New guidelines for competition in South Africa’s automotive aftermarket industry will come into effect on 1 July 2021.
In preparation for the new guidelines, the Competition Commission hosted a workshop to discuss what they will mean for the average consumer.
The legal firm Bowmans commented on the workshop, as reported by BusinessTech, and provided valuable insight into the practical changes ahead.
According to Bowmans, the new guidelines are a result of more than a decade’s worth of complaints received by the Competition Commission from independent service providers (ISPs) and other industry participants.
The firm noted that the guidelines aim to promote greater inclusion of small-and-medium-sized enterprises (SMEs), as well as historically-disadvantaged persons (HDPs), in the automotive aftermarket industry.
However, it added that the guidelines do not have the force of law.
For the average consumer, the new guidelines aim to increase choice.
Once in effect, they will allow consumers to repair their vehicles at service providers of their choice – without voiding a manufacturer’s after-sales agreement.
Additionally, consumers will be able to fit original or non-original spare parts to their vehicles, as well as source these parts from their preferred ISP.
“Whilst consumers are afforded increased choice, the Competition Commission cautioned that consumers ought to still be aware of the potential risks involved with maintenance and repair work by a third-party ISP,” said Bowmans.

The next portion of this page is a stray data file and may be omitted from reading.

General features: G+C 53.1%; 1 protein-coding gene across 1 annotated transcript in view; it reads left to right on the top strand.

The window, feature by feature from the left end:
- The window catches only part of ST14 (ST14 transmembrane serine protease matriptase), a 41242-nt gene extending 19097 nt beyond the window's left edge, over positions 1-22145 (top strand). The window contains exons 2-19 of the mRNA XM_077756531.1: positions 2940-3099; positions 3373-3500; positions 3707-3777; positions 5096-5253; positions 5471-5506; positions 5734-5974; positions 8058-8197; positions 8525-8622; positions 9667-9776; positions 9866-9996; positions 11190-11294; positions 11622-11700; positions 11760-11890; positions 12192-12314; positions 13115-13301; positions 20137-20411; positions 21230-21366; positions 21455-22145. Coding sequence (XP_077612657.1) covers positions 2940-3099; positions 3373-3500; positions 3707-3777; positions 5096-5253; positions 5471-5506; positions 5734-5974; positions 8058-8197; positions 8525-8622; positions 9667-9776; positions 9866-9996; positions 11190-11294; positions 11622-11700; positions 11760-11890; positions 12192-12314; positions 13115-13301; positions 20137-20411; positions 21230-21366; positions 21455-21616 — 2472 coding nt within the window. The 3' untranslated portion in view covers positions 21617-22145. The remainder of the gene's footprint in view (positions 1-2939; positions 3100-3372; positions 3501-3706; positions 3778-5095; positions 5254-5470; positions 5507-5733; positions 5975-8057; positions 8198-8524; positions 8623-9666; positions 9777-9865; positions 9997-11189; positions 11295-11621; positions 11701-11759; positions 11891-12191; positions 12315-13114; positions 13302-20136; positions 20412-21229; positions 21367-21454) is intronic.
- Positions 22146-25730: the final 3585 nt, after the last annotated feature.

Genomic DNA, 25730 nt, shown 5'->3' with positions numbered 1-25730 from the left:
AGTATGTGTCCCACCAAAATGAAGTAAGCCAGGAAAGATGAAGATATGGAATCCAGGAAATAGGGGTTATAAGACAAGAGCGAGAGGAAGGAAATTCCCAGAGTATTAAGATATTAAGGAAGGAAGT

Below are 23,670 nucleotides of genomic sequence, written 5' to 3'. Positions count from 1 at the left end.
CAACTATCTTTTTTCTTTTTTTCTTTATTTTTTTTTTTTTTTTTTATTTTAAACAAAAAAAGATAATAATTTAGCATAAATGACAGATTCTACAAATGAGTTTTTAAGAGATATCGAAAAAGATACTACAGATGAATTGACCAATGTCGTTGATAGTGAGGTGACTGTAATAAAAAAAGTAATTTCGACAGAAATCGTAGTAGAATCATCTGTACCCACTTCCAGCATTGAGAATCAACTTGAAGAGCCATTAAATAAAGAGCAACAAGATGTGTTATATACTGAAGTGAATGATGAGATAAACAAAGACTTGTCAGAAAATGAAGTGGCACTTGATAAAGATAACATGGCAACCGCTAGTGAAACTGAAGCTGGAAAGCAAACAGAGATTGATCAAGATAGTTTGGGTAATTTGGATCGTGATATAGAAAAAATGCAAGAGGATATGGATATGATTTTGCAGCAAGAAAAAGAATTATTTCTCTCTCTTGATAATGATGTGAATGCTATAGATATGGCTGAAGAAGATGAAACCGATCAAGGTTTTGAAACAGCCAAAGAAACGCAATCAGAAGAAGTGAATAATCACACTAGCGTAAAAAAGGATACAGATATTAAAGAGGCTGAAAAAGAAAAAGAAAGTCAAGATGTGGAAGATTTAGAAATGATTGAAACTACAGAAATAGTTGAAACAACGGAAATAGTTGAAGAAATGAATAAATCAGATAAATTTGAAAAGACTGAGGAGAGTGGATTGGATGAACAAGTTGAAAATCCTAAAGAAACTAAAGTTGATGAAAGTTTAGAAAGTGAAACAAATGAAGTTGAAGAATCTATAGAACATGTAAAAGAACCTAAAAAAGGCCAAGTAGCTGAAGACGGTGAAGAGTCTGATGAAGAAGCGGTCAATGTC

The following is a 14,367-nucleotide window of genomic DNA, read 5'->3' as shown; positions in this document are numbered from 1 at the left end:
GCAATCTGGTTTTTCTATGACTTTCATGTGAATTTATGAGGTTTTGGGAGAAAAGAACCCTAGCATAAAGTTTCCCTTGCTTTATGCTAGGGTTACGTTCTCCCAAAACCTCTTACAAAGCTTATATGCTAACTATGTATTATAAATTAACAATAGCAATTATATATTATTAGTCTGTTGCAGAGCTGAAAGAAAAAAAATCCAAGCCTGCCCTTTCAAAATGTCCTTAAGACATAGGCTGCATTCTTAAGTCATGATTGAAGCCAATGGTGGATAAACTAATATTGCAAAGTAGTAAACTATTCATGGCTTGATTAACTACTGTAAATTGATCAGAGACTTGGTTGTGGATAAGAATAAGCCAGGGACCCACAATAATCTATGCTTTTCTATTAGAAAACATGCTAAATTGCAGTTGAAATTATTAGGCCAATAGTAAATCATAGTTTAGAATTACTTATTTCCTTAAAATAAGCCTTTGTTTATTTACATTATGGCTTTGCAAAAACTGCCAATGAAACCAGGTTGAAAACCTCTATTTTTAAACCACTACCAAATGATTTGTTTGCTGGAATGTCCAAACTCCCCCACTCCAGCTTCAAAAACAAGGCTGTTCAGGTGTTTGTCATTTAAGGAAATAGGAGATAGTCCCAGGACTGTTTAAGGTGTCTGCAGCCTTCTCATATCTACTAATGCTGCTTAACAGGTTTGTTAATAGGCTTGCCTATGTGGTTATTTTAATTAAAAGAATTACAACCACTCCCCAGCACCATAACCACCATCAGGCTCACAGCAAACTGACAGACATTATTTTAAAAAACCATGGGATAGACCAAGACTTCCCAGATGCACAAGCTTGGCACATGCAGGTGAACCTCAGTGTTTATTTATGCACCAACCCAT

“The risk that certain provisions of the warranty on the motor vehicle may become invalid or void in circumstances where the selected ISP is found to be at fault.”
In the event of a dispute, the Competition Commission recommends consumers approach the institution’s relevant complaints department. If no resolution is found, the Motor Industry Ombudsman of South Africa can be contacted.
Where conduct is potentially in contravention of the Competition Act, consumers may also approach the Competition Commission directly, it said.
For SMEs and HPDs
A key objective of the new guidelines is to promote the entry and participation of SMEs and HDPs in the automotive aftermarket sector, said Bowmans.
This will be incentivised by encouraging stakeholders in the industry to facilitate:
- Increased entry, promotion, and supports of SMEs and HDPs as approved dealers.
- Dispensing of the practice of OEMs entering into exclusive agreements with motor-body repairers.
- Ensuring that ISPs can undertake in-warranty service, maintenance, and repair work.
- Ensuring the fair allocation of work by insurers to service providers on insurance panels, with no service providers serving for more than five years on a panel.
Although the new guidelines are not binding law, the Competition Commission notes that the policy reflects what it will consider as anti-competitive behaviour going forward.
To see how the guidelines are being implemented in the industry, the Competition Commission will meet with, and obtain information from, the relevant stakeholders.
Where compliance is commercially impractical, certain industry participants may need to adopt purposive interpretations, said Bowmans.
“To this end, it is not implausible that the guidelines may evolve over time based on experience and application.”